MetaXL keeps pushing the envelope of innovation in meta-analysis. Version 1 introduced the quality effects (QE) model,
version 2 the inverse variance heterogeneity (IVhet) model, and now version 3 introduces the Doi plot and LFK index for the detection of publication bias.
Meta-analysis is a statistical method to
combine the results of epidemiological studies in order to increase power. Basically, it produces a weighted average of the included studies results.
There are two main issues with meta-analysis:
heterogeneity between studies, and publication bias. Heterogeneity is usually dealt with by employing the random effects (RE) model. However the RE estimator, as explained in the MetaXL User Guide, underestimates the statistical error and has a larger mean squared error (MSE) than even the fixed effects estimator and for
these reasons is seriously flawed and should be abandoned. MetaXL offers two alternatives to the RE model:
1) The IVhet model provides a quasi-likelihood based expansion of the confidence interval
around the inverse variance weighted pooled estimate when studies exhibit heterogeneity (without inappropriate changes to individual study weights, as the random effects model does), thus keeping the MSE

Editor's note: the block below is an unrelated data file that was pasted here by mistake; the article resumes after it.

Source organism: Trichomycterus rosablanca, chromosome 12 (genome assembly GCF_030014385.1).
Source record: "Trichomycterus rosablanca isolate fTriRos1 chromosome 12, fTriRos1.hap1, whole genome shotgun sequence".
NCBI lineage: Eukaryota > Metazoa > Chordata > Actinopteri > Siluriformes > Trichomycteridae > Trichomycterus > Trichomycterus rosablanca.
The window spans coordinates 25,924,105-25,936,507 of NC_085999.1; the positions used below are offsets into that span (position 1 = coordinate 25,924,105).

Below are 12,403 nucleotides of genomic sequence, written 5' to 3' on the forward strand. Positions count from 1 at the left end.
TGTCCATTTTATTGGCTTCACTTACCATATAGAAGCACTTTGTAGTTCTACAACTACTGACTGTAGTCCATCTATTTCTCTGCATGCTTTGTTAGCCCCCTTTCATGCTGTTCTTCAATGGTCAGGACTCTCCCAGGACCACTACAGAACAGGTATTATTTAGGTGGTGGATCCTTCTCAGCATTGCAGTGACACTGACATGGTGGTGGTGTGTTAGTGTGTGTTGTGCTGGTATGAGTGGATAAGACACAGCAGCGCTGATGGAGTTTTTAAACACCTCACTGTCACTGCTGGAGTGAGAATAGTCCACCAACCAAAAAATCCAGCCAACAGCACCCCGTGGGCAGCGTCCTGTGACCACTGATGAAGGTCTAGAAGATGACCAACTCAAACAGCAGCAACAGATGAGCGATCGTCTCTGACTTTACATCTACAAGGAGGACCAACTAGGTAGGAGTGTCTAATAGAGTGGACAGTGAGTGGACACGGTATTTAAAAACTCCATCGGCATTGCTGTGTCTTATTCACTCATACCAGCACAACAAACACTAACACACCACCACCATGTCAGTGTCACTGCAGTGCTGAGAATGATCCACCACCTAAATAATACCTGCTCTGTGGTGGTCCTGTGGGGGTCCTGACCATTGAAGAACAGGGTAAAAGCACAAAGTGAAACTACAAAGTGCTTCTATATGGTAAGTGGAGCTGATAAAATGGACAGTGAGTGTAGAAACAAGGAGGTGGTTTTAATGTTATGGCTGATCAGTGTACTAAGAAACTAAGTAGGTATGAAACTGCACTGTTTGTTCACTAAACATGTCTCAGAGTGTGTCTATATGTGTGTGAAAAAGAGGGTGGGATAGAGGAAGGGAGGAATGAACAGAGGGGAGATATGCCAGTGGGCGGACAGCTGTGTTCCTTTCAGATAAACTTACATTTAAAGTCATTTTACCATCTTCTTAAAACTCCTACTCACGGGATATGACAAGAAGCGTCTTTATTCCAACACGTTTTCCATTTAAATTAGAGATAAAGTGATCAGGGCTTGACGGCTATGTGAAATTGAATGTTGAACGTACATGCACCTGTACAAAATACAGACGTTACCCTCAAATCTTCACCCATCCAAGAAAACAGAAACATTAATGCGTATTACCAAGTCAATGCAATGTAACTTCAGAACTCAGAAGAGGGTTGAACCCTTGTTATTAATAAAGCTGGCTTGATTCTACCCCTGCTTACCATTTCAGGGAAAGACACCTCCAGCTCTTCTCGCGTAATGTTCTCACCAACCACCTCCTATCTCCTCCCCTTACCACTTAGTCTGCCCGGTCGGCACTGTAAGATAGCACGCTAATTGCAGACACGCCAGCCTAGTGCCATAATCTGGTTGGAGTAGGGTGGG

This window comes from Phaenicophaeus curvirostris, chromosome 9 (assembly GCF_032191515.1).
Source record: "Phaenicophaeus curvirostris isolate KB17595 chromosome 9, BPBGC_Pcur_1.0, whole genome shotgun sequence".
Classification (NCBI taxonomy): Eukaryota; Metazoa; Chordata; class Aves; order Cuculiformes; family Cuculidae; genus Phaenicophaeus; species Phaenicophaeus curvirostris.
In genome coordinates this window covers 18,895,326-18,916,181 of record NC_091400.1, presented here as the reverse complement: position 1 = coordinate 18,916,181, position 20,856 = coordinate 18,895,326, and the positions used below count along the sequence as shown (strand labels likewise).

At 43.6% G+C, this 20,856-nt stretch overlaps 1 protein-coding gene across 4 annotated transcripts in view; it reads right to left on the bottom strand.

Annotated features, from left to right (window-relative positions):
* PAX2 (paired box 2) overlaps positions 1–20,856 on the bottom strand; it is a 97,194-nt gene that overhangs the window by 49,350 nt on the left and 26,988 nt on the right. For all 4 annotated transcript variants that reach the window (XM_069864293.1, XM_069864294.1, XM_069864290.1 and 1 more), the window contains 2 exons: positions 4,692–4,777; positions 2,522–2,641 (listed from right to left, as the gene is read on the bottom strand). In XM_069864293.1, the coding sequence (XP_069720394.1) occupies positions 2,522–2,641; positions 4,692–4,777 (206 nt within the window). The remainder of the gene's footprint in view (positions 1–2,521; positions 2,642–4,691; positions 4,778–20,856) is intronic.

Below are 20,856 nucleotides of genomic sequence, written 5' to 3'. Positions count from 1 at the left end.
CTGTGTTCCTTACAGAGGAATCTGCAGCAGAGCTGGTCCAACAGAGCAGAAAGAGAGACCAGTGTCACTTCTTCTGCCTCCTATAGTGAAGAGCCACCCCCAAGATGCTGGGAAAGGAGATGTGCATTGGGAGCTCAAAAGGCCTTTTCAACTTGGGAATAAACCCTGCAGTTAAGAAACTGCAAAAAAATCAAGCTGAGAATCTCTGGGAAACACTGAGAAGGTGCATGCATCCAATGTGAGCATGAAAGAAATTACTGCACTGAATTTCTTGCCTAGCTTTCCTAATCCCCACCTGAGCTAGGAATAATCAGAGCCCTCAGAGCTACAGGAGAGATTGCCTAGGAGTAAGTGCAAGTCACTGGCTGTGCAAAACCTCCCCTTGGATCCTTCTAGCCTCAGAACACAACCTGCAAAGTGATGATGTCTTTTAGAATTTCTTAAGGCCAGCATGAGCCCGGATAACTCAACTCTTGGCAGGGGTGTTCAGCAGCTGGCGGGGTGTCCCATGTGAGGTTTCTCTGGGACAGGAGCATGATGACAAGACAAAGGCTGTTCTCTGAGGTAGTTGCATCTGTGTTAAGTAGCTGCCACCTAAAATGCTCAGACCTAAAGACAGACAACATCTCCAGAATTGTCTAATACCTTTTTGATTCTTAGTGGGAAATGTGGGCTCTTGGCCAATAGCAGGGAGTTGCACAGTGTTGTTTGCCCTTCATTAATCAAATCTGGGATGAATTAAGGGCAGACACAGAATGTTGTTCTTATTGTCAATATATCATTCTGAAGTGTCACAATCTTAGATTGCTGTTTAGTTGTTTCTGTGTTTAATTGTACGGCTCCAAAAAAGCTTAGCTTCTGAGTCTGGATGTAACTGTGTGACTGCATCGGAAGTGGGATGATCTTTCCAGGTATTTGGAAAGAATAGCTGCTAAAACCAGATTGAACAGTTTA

lower than with the random effects estimator.
2) The QE model allows incorporating information on study quality into the analysis, thereby affording the opportunity for further reduction in estimator
MSE beyond that of the IVhet model. Much of the heterogeneity between study results is explained by differences in study quality, and it is preferable to make use of this information explicitly.
background on these alternatives is in our publications.
Publication bias can
occur, among other reasons, because studies with ‘positive’ results are more likely to get published than ones with ‘negative’ results. Traditionally, the funnel plot is used to
detect possible publication bias, but this plot is often hard to interpret. MetaXL now offers an alternative, the Doi plot, which is much easier to interpret.
Using Excel as a platform makes
MetaXL-based meta-analysis highly accessible. And you still can’t beat the price!